Embodiments of the present invention relate to the distribution and management of audio in residences and businesses utilizing infrastructures provided by a local area network, a wide area network, or a combination of the two. This invention can be utilized on a network based on any medium, wired or wireless, but will be described further here in relation to a broadband power line network and/or a local area network based on power line communication. Embodiments of the invention relate generally to the distribution of content, such as audio, video or other data, over conventional electric power conveying media utilized as a local communications network, and more particularly, to utilizing the existing wiring infrastructure for audio distribution.
Embodiments of the invention have uses in at least two areas: (1) a broadband power line access network that provides connectivity to homes, businesses, and other entities, and (2) a high-speed local area power line network in a home, business or other environment that provides connectivity among devices located within the environment. Embodiments of the invention have use in any such network where distributed content storage, origination/sourcing, rendering, and management are desired.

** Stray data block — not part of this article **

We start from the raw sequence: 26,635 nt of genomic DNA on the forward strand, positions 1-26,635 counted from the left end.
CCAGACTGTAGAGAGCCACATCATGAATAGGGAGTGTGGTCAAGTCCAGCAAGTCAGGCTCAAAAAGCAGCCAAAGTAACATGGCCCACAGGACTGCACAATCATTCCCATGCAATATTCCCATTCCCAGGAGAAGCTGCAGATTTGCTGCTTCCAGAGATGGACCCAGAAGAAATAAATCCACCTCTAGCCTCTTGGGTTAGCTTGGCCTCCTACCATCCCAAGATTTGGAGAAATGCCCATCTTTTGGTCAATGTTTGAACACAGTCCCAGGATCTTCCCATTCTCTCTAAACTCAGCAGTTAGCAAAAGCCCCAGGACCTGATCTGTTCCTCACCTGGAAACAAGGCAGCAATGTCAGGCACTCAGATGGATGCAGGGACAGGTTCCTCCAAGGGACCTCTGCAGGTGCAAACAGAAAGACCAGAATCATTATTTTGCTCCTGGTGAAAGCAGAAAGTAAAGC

There exist today many types of packet based communication networks, where data is exchanged among a number of devices, based primarily on the actions being performed at any one of the devices. In home entertainment and related networks, the data, or data patterns, can primarily be categorized into three main types: streamed, control and request, and content information. Streamed refers to audio and video data of various formats (MPEG1, MPEG2, MPEG3, AVI, etc.), control and request refers to data that relates to management and control of the audio and video streams, and content information refers to data related to the specifics of audio or video streams available on a network. The bulk, or largest portion, of the data being transmitted is usually the streamed data (it should be also understood that streaming data could be represented by a sequence of packets).